On-line version ISSN 2078-5135
SAMJ, S. Afr. med. j. vol.100 n.5 Cape Town May. 2010
FROM THE EDITOR
Obamacare - a stunning legacy
Sunday 21 March 2010 will go down in US history as the day when President Barack Obama made legislative history. On that day, at literally the 11th hour just minutes before midnight, the House of Representatives passed the bitterly contested Health Reform Bill by a slim majority of just seven votes, a margin of victory that belied the significance of the moment.
This was a historic victory. For more than a century, successive US presidents had tried and failed to achieve comprehensive health reform. Presidents Theodore Roosevelt (1912), Harry Truman (1946), Richard Nixon (1974) and Bill Clinton (1993) among others had all sought to legislate comprehensive health reform, but invariably bumped up against fierce opposition from the health insurance industry, organised medicine, the pharmacy fraternity, and conservative groupings ideologically opposed to government programmes of any kind.
The right to health is not recognised in the US. Health is regarded as a private responsibility. Thus, a proposal by the Bush administration for a Patients' Bill of Rights was defeated in Congress in 2001. The US currently stands alone as the only industrialised nation without universal health coverage. It spends twice as much on health care per capita as any other country, and yet is ranked 43rd in child mortality and 47th in life expectancy. The new health reform law does not exactly change this reality, but it is nevertheless seen and hailed as representing 'comprehensive reform with an incremental soul' that begins a process that can be improved on over time.1
US health care funding (with the exception of Medicare for the over-65s and Medicaid for the indigent) is located entirely in the hands of a politically powerful and highly lucrative (some would say greedy) private health insurance industry that, up until this new law, operated with little or no substantive regulation. Insurers could rescind policies when a person became ill or injured. They employed riskrating to exclude those with pre-existing conditions, and set up numerous other exclusionary barriers. Failure to disclose a pre-existing condition could nullify one's health policy when it was most needed. These practices are now proscribed under the new law. Furthermore, the law extends cover to 32 million previously uninsured Americans (for a total population coverage of 98%), mandates health insurance for virtually all with a premium subsidy provision for low income earners, imposes an excise tax on expensive insurance plans, and creates a stringent regulatory framework for private health insurance.
Republicans, and other right-wing formations funded in large part by the insurance industry, mounted a vigorous and frequently nasty campaign to defeat the bill and to portray Obama as a rabid socialist. These opponents have now threatened to repeal the law should they attain parliamentary majority at the next congressional elections in November 2010. 'I don't believe that the American people are going to put the insurance industry back in the driver's seat', Obama has retorted. 'We've already been there. We're not going back. This country is moving forward.'2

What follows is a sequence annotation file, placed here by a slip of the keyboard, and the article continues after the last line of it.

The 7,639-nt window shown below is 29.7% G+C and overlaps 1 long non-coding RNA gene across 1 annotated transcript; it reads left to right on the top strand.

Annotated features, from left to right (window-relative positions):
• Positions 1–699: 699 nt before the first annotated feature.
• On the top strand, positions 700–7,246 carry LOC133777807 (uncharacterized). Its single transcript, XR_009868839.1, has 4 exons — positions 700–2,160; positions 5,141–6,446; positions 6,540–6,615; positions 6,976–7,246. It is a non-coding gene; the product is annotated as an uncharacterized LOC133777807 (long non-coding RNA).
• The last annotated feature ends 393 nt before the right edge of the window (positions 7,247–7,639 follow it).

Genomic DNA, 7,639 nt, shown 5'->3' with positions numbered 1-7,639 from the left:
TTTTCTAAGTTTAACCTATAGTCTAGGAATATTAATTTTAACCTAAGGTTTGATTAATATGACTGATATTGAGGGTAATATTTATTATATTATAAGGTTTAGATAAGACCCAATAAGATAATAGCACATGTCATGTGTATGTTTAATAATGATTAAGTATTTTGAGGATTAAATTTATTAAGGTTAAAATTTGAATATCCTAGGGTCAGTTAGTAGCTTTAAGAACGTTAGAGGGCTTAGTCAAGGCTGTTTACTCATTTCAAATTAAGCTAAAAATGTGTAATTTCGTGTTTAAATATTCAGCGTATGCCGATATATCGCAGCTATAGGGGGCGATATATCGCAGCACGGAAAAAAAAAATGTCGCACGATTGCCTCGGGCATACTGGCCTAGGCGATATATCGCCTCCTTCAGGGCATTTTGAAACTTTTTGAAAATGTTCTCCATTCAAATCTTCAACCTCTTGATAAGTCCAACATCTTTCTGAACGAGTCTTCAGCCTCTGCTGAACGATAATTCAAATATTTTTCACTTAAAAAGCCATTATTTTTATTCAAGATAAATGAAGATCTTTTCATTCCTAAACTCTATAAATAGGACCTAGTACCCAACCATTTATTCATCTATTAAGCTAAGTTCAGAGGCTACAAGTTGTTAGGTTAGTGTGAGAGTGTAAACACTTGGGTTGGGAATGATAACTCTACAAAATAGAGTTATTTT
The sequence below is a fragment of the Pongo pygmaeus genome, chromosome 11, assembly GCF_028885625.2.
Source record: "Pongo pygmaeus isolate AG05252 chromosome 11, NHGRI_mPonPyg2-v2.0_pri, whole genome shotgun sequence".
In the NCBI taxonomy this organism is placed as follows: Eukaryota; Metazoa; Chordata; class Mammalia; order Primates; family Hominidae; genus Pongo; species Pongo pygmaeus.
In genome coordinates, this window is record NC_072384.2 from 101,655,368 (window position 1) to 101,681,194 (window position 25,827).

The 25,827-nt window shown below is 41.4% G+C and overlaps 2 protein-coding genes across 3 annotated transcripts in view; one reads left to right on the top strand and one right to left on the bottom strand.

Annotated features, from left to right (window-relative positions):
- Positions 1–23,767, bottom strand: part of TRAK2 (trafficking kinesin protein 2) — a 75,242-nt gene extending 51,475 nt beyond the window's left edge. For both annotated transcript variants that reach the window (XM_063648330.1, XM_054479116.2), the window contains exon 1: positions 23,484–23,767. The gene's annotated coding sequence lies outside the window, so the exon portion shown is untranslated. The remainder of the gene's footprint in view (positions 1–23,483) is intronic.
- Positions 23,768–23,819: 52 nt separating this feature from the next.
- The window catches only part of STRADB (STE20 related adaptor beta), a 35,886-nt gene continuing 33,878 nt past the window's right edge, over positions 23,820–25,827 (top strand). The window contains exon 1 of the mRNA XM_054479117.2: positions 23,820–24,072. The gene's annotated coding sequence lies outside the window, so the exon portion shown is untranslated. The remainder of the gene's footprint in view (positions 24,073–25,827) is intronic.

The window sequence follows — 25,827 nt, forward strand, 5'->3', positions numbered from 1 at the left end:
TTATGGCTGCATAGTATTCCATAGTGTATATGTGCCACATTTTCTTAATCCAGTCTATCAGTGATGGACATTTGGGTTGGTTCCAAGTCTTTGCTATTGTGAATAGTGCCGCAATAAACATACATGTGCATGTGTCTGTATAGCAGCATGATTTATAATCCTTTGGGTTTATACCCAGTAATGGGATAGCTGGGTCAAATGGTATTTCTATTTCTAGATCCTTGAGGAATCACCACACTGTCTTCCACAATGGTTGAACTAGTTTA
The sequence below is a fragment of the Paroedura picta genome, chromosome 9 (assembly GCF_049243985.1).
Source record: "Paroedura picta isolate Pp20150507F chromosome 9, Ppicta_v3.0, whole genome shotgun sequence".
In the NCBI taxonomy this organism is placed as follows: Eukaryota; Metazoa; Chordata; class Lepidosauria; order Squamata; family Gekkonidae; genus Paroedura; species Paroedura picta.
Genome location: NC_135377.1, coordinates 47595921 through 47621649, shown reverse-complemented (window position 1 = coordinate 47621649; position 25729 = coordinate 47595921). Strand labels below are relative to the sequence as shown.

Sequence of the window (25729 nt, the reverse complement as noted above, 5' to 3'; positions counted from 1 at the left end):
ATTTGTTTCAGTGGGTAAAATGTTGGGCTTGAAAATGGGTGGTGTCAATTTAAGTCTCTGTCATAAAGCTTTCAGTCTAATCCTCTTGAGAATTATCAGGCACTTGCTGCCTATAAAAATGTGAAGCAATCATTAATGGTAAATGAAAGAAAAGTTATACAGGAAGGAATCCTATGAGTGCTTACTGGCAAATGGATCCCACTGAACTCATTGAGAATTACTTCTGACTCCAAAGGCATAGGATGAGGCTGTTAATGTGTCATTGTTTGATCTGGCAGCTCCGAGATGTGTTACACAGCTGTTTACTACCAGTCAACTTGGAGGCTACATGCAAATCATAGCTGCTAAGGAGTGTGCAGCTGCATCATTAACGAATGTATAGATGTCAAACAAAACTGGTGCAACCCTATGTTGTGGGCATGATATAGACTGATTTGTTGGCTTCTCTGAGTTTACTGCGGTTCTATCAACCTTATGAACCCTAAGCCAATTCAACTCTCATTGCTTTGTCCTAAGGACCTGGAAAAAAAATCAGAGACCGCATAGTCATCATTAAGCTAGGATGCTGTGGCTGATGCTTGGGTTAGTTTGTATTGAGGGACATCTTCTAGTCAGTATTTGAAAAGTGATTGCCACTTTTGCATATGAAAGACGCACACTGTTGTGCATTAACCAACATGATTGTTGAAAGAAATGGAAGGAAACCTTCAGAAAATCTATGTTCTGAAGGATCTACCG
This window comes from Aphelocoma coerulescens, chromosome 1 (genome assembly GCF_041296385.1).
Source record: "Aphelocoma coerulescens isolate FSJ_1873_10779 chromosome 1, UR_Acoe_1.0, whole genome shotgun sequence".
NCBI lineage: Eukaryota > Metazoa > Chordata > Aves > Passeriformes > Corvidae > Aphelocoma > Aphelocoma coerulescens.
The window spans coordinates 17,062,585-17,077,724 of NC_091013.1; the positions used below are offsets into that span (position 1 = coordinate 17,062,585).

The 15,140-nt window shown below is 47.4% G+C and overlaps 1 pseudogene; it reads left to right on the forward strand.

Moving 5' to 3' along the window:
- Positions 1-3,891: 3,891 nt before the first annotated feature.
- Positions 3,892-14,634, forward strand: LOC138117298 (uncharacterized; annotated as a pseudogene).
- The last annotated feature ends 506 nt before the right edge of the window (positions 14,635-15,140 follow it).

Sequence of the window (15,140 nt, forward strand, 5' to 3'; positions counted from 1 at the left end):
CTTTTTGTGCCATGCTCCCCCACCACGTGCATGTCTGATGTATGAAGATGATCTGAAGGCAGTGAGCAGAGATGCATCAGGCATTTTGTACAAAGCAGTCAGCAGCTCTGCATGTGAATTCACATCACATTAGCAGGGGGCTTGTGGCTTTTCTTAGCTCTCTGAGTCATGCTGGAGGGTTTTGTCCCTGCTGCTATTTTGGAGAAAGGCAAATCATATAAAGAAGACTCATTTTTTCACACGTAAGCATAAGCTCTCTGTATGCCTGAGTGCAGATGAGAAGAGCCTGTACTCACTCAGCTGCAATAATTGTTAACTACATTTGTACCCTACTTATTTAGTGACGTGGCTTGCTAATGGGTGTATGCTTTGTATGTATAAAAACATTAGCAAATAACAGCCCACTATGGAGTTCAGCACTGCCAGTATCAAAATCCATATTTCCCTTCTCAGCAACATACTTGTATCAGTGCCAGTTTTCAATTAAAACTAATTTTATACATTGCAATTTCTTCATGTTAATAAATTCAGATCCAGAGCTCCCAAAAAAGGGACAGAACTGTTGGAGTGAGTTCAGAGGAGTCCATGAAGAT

But radical health reform advocates who helped elect Obama to office believe that the for-profit insurance industry remains firmly ensconced in the driver's seat under the new law. What they advocate is a single-payer system like that in Canada and the UK, with a single public-sector payer replacing the more than 1 500 health insurance companies now in operation whose main objective is to make a profit. Indeed, the industry saw a stunning 170% increase in profits from 2003 to 2007.3 Furthermore, insurer-driven administrative costs account for about 31% of all US health spending, compared with 12% for Canada's single-payer system.
Obama and a sizeable faction of progressive legislators in Congress are also in-principle supporters of a single-payer system, but recognise the realistic impossibility of such a proposition seeing the light of day in the current US political context. For this reason, they sought to insert a section in the new law to create a 'public option' in the form of a government-run health insurance plan open to all alongside private insurance, to serve as a gold standard for both good coverage and cost containment, and designed to help drive down health insurance costs through competition. This manoeuvre was soundly rejected by conservative factions who saw it as a slippery slope towards government takeover of the entire health care system.
Obamacare achieves its three objectives to expand health care insurance coverage, to end unfair insurance industry practices, and to curb spiralling health care costs. Given the parallels between the US and South African private health care systems, there are lessons to be learnt from the US experience, but that is a topic for another day.
Daniel J Ncayiyana
1. Yamey G. Obama's giant step towards universal health insurance (Editorial). BMJ 2010; 340: 663-664. [ Links ]
2. Obama invites health care repeal advocates to 'go for it'. Washington Post 26 March 2010. [ Links ]
3. Bybee R. Obama's Health Plan: Far short of 'transformational'. Z Magazine, July 2009. www.zcommunications.org/obamas-health-plan-by-roger-bybee (accessed 15 April 2010). [ Links ]